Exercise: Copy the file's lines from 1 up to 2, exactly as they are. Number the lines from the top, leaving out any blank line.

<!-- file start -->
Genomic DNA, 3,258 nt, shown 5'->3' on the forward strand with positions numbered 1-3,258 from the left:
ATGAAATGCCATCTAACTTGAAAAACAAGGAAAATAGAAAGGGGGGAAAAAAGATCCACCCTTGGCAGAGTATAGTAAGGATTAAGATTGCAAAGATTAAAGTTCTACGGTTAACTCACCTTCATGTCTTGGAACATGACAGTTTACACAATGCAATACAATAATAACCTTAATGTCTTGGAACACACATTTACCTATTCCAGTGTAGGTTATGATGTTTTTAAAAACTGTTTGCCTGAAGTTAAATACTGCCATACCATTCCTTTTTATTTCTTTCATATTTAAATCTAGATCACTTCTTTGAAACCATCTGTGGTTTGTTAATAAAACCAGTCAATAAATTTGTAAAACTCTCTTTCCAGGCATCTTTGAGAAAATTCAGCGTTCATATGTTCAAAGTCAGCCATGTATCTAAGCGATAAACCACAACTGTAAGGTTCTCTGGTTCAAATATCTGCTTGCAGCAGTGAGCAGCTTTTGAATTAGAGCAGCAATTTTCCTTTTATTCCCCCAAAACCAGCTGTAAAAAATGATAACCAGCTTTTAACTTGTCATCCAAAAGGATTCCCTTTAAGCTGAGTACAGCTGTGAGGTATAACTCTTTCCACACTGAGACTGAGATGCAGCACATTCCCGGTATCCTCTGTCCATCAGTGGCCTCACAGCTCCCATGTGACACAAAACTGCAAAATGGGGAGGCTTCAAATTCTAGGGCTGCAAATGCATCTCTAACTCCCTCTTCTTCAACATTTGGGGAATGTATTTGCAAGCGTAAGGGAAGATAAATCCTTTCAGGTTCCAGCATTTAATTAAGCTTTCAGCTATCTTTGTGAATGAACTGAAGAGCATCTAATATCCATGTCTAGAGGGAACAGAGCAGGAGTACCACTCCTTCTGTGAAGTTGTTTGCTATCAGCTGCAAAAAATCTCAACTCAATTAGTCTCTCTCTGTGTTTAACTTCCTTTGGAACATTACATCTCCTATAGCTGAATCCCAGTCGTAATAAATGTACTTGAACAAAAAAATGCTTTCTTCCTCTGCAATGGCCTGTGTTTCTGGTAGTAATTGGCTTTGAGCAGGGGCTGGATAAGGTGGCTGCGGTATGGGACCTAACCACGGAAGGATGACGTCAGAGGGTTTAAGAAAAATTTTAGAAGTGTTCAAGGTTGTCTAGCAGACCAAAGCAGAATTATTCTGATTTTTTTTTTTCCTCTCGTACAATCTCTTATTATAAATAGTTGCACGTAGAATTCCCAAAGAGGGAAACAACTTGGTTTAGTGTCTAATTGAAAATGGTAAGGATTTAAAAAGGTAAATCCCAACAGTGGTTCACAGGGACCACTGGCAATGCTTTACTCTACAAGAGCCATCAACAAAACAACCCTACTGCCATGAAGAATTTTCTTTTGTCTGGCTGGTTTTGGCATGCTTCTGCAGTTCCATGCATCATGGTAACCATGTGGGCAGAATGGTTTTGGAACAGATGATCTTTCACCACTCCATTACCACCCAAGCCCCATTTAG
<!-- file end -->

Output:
Genomic DNA, 3,258 nt, shown 5'->3' on the forward strand with positions numbered 1-3,258 from the left:
ATGAAATGCCATCTAACTTGAAAAACAAGGAAAATAGAAAGGGGGGAAAAAAGATCCACCCTTGGCAGAGTATAGTAAGGATTAAGATTGCAAAGATTAAAGTTCTACGGTTAACTCACCTTCATGTCTTGGAACATGACAGTTTACACAATGCAATACAATAATAACCTTAATGTCTTGGAACACACATTTACCTATTCCAGTGTAGGTTATGATGTTTTTAAAAACTGTTTGCCTGAAGTTAAATACTGCCATACCATTCCTTTTTATTTCTTTCATATTTAAATCTAGATCACTTCTTTGAAACCATCTGTGGTTTGTTAATAAAACCAGTCAATAAATTTGTAAAACTCTCTTTCCAGGCATCTTTGAGAAAATTCAGCGTTCATATGTTCAAAGTCAGCCATGTATCTAAGCGATAAACCACAACTGTAAGGTTCTCTGGTTCAAATATCTGCTTGCAGCAGTGAGCAGCTTTTGAATTAGAGCAGCAATTTTCCTTTTATTCCCCCAAAACCAGCTGTAAAAAATGATAACCAGCTTTTAACTTGTCATCCAAAAGGATTCCCTTTAAGCTGAGTACAGCTGTGAGGTATAACTCTTTCCACACTGAGACTGAGATGCAGCACATTCCCGGTATCCTCTGTCCATCAGTGGCCTCACAGCTCCCATGTGACACAAAACTGCAAAATGGGGAGGCTTCAAATTCTAGGGCTGCAAATGCATCTCTAACTCCCTCTTCTTCAACATTTGGGGAATGTATTTGCAAGCGTAAGGGAAGATAAATCCTTTCAGGTTCCAGCATTTAATTAAGCTTTCAGCTATCTTTGTGAATGAACTGAAGAGCATCTAATATCCATGTCTAGAGGGAACAGAGCAGGAGTACCACTCCTTCTGTGAAGTTGTTTGCTATCAGCTGCAAAAAATCTCAACTCAATTAGTCTCTCTCTGTGTTTAACTTCCTTTGGAACATTACATCTCCTATAGCTGAATCCCAGTCGTAATAAATGTACTTGAACAAAAAAATGCTTTCTTCCTCTGCAATGGCCTGTGTTTCTGGTAGTAATTGGCTTTGAGCAGGGGCTGGATAAGGTGGCTGCGGTATGGGACCTAACCACGGAAGGATGACGTCAGAGGGTTTAAGAAAAATTTTAGAAGTGTTCAAGGTTGTCTAGCAGACCAAAGCAGAATTATTCTGATTTTTTTTTTTCCTCTCGTACAATCTCTTATTATAAATAGTTGCACGTAGAATTCCCAAAGAGGGAAACAACTTGGTTTAGTGTCTAATTGAAAATGGTAAGGATTTAAAAAGGTAAATCCCAACAGTGGTTCACAGGGACCACTGGCAATGCTTTACTCTACAAGAGCCATCAACAAAACAACCCTACTGCCATGAAGAATTTTCTTTTGTCTGGCTGGTTTTGGCATGCTTCTGCAGTTCCATGCATCATGGTAACCATGTGGGCAGAATGGTTTTGGAACAGATGATCTTTCACCACTCCATTACCACCCAAGCCCCATTTAG